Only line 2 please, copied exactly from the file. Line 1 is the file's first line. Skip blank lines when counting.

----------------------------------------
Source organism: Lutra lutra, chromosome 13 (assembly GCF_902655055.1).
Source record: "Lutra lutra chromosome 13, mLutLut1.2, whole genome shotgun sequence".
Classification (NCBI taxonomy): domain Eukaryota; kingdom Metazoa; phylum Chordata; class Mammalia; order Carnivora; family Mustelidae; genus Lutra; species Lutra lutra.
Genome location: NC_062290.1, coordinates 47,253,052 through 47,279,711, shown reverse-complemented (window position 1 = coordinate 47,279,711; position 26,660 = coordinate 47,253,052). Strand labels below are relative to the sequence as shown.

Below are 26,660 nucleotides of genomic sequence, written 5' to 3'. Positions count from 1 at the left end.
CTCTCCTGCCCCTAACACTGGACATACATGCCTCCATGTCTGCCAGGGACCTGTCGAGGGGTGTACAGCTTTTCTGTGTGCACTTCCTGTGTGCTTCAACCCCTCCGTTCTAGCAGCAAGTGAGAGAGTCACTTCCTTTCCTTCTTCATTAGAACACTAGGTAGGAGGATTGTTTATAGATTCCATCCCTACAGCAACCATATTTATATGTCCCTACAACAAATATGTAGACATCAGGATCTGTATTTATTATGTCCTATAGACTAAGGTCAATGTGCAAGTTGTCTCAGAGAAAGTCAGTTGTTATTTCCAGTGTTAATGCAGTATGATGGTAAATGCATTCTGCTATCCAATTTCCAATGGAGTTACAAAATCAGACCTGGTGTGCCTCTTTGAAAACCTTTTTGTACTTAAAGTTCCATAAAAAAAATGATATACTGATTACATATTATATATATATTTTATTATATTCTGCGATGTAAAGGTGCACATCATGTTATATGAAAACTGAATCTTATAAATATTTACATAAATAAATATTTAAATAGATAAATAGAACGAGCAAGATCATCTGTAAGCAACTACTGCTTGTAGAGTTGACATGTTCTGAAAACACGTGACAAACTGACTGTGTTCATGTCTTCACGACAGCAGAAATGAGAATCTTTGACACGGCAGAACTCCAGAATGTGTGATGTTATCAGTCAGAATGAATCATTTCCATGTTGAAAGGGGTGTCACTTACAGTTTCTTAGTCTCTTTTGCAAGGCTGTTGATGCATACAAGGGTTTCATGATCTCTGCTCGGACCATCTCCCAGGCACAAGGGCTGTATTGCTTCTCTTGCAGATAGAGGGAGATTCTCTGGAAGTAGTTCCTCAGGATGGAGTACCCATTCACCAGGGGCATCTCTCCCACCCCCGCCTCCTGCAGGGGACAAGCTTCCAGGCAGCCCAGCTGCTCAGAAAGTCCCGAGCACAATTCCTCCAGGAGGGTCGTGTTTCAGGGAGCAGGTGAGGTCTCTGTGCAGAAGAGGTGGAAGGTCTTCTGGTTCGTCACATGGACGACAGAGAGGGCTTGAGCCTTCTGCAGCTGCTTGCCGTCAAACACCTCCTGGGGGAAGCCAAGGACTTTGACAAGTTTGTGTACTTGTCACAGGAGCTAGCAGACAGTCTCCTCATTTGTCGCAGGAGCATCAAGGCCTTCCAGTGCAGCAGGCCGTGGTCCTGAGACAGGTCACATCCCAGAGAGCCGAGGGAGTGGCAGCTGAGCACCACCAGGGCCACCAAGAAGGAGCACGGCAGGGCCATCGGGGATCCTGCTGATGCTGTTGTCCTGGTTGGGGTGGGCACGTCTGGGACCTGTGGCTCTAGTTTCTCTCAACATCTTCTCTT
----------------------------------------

Source record: "Lutra lutra chromosome 13, mLutLut1.2, whole genome shotgun sequence".